40 and Over Club Meeting

Discussion in 'Miscellaneous' started by Miss Chicken, Jul 18, 2013.

  1. marksound

    marksound Fleet Captain Fleet Captain

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    There used to be a Sambo's restaurant here when I was a kid. As I remember, the food was much better than Denny's. I never made the "racist" connection until it was all over the news much later, and the company shut down.

    Who knows what the intent was? I don't.
     
  2. Miss Chicken

    Miss Chicken Little three legged cat with attitude Admiral

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    Howrah, Hobart, Tasmania
    I remember my mother trying to explain the Black and White Minstrel Show to me as a child. I couldn't understand why white men were made to look like black men when they could have got real black men like Louis Armstrong to sing the songs.

    I also had a golliwog as a child. Still have it because it was given to me by Auntie Elsie who was more than 90 years old and not my real aunt but an old lady that my Dad used to help out with her garden. She was a lovely old dear with a beautiful garden and an interesting house. She was a wonderful storyteller and I loved visiting her. I was so pleased when she gave me the knitted golliwog. I thought that Elsie had knitted it especially for me but my sister later said that wasn't so. It is the only keepsake I have of Elsie.

    Golliwogs are still sold in Australian stores. i don't think Australians are really aware of the Minstrel stereotype. Even though I saw the Black and White Minstrels I didn't make the connection to my golliwog who I thought was some sort of gnome.
     
  3. marksound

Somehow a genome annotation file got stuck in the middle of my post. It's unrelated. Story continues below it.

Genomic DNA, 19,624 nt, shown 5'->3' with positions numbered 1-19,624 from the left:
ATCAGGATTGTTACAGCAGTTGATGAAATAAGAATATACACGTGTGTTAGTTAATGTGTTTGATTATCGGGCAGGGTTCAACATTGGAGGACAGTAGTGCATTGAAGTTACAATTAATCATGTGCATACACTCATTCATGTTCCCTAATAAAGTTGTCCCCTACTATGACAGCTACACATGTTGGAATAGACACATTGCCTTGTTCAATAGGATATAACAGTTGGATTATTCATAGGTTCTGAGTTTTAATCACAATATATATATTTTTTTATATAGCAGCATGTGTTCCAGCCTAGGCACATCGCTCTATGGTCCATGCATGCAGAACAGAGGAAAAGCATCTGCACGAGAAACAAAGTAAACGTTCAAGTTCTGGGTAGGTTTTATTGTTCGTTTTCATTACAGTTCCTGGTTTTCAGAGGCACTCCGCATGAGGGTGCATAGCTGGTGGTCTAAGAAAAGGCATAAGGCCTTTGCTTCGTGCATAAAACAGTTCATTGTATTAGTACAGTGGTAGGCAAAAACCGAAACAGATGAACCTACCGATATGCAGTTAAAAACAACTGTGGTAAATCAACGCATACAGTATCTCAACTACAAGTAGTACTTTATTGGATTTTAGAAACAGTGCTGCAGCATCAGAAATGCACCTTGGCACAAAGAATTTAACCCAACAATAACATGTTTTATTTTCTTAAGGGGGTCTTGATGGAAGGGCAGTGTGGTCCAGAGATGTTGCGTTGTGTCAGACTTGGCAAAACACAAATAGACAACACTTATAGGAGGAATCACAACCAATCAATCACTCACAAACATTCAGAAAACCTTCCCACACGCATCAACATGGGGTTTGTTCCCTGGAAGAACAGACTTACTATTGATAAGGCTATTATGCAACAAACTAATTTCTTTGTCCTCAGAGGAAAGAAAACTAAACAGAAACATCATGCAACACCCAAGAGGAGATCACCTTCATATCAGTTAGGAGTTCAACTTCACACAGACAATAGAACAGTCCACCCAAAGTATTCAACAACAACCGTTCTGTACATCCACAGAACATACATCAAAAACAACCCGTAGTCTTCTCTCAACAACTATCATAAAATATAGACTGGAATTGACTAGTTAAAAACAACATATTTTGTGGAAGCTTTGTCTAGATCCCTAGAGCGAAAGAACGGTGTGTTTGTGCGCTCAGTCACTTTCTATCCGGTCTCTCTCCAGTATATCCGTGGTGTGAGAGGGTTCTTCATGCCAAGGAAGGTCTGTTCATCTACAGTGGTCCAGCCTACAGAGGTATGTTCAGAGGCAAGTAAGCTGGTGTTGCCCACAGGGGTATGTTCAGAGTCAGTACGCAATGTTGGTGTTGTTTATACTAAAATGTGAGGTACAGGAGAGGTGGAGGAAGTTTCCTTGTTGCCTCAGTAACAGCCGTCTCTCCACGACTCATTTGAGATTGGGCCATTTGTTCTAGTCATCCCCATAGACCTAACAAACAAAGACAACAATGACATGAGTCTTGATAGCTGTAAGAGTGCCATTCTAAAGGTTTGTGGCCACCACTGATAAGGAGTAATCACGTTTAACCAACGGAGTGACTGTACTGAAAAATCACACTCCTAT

marksound Fleet Captain Fleet Captain

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    I had to Google "golliwog." That's a new one to me.

    Reminds of the "lawn jockeys" that I used to see around town when I was a kid. Some of those really freaked me out when I was throwing papers in the dark hours of the morning.

    Saturday Night Live did a lawn jockey sketch in the 70s with Garrett Morris in the whole jockey getup. It's probably not PC enough for public consumption these days.
     
  4. Miss Chicken

    Miss Chicken Little three legged cat with attitude Admiral

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    Golliwogs and known as 'gollies' nowadays in Australia.

    We used to have Aboriginal garden statues in Australia. They become known as Nevilles after Ted Bullpit named his statue Neville in the Austalian comedy series "Kingswood Country".

    Here is Neville

    They quickly went out of favour after that as no-one wanted to be like Ted Bullpit.
     
    Last edited: Jul 20, 2013
  5. Nerys Myk

    Nerys Myk The Real Me Premium Member

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    My mother was somehow ignorant of the segregation practices when she was growing up in the American South of the 1950s. She was visiting some friends and they were getting on the bus to go somewhere. Looking around, she didn't any seats except in the back. So she proceeds to the back of the bus to sit down, to the shock of the black and white passengers.
     
  6. teacake

    teacake Fleet Admiral Admiral

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    My american relatives nearly died of shock when they saw golliwogs for sale at the post office as cute gifts to send your friends overseas. Then they saw hand made golliwogs for sale at a crafts store. Then they saw super expensive golliwogs for sale at boutique in a posh city arcade. Everywhere we turned there seemed to be these things that I had never noticed until the american relatives were gaping at them :lol:
     
  7. marksound

    marksound Fleet Captain Fleet Captain